Friday, December 11, 2009

It Takes a Day to Travel

As per usual, Ortencia did all the work. I woke up to find her out buying credit for her phone and headed off to have my bucket shower (hot water was ready for me!). The thing about bucket showers is that you have that limited amount of cleaning that you can do. With my long hair, bucket showers certainly presented a problem. First off, conditioning wasn't an option, because getting both shampoo and conditioner out of that much hair took too much water. Shaving also required that I skip washing my hair in order to have enough water for my legs.

We had lots of chores to get done - packing while waiting for our clothes to dry, burning the garbage, doing dishes, and then all the sudden, we had to leave in a huge rush. Ortencia was told there was a trou-trou leaving right away for Atokome, but naturally, after we rushed, it turned out that it was going nowhere fast. While we were waiting, the door of one of the vans fell off. After some discussion and waiting around (I cannot stress enough how much waiting is involved in any and all travel in Togo - in Ghana too, though less so), we decided to take motos out to the junction and hope that perhaps there would be more cars there. And there weren't. We were even passed by the trou-trou from the village passed us by.

So, there we were, hanging out at the junction. Sitting, wandering around, eating unpasteurized cheese, the only kind of cheese in Togo and made by herders, and finally, we ended up in a very crowded and incredibly shitty, broken-down vehicle. At one point, though, it seemed that we had passed the van from the village that had passed us once, now broken down. And then we, too, broke down. It was a nice pee stop, and I have to say, if you're going to pee at the side of the road, it's all about wearing a skirt. Finally, we made it to town, passing at one point over a bridge that was half collapsed - not a reassuring sight, as Ortencia had told me many times about the eleven bridges that had collapsed the previous year. The infrastructure of Togo was largely constructed by the Germans - and since the French had been the last colonial power, that demonstrates just how run down it all is.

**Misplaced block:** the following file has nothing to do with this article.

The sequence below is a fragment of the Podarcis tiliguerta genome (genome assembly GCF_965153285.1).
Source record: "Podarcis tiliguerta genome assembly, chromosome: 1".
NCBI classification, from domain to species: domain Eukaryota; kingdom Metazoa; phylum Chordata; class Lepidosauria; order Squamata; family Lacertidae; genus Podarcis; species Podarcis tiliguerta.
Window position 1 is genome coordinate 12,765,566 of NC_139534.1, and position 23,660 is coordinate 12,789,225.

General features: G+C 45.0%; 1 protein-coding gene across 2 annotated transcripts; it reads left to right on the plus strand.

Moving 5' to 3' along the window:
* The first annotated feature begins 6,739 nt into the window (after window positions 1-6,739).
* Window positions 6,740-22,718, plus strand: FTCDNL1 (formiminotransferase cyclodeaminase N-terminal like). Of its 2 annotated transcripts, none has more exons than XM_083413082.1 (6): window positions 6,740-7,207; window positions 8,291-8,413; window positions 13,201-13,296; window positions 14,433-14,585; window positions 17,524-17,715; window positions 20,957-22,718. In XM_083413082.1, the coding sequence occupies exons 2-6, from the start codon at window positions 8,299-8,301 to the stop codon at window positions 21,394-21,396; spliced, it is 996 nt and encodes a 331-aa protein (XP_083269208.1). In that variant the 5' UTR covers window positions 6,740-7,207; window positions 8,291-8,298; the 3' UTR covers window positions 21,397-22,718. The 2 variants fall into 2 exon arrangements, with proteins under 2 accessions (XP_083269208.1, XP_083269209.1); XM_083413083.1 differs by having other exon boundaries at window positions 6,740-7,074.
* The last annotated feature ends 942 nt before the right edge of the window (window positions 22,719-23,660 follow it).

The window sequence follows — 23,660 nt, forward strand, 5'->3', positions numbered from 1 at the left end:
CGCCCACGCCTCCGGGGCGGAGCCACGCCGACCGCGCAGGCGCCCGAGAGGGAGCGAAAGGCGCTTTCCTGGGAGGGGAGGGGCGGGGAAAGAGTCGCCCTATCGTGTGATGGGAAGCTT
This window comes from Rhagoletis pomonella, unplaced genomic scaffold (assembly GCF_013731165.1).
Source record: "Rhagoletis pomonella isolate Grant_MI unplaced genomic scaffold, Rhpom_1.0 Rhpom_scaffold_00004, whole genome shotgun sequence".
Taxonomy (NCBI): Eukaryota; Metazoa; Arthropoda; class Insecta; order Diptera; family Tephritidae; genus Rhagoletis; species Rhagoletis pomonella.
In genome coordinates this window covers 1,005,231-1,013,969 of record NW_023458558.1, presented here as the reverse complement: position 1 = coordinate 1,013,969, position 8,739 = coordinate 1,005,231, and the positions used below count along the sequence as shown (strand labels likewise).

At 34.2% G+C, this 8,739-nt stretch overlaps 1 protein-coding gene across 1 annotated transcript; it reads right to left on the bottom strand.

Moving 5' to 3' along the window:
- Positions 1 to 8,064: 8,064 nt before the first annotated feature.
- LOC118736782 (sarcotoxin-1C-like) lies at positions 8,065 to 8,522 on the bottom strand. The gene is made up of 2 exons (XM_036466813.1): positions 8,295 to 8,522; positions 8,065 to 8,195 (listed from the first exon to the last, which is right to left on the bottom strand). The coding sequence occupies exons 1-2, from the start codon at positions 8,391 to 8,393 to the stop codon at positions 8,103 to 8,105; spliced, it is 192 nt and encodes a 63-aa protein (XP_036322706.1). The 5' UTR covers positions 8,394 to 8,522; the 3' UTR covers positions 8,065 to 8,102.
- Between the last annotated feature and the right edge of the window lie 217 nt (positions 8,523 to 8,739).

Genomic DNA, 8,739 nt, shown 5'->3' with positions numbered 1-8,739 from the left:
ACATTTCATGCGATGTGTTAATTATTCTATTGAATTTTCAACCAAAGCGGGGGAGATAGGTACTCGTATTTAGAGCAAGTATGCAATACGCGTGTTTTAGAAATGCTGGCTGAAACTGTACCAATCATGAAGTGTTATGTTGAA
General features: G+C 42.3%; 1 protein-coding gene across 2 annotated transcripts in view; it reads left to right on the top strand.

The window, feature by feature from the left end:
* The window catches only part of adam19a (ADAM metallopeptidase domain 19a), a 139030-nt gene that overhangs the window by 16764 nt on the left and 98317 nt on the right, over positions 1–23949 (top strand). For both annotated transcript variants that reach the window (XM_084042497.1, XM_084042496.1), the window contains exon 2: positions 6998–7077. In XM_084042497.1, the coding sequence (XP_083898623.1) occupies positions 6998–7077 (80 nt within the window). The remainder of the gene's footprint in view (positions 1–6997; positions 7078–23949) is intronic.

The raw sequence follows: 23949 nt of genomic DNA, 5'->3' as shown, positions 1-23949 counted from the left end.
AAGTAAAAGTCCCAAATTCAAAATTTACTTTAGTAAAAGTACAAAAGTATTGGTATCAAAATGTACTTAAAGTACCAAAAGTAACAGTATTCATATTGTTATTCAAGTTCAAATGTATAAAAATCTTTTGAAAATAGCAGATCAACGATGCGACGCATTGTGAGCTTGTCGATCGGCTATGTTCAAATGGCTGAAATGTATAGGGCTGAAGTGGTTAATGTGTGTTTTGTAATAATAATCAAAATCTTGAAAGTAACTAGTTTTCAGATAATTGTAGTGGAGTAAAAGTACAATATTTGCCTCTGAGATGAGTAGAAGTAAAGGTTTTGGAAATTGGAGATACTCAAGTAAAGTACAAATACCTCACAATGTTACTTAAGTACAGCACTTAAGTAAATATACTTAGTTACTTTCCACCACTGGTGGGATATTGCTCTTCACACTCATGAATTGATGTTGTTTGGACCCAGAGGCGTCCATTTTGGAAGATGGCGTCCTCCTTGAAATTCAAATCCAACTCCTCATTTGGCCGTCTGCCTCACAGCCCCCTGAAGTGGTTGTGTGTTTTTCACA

Maas met us at the station and we went for a pee break while he found us a car - a much more comfortable travel option. We were also able to pass trou-trous - some loaded with so many goods on the roof, it made the van twice as tall. We even passed a truck with a goat on the top, not attached in any way, just up there, riding along. We made lots of stops to buy things for various passengers, such as a giant bag of charcoal. We were travelling on the one paved road, so we were making really good time, though at one point we had to take a big detour around one of those collapsed bridges - which involved driving over a bridge that seemed on the verge of collapse next.

When we hit the outskirts of Lome, where the trou-trou dropped us off, it was dark and it was impossible to find a taxi to take us to the hostel at a decent rate. No one would bargain at all with us. But, finally, we arrived at Mami's and went out to have Coke and bread as a substitute for dinner. Back in Lome - and on my way home.

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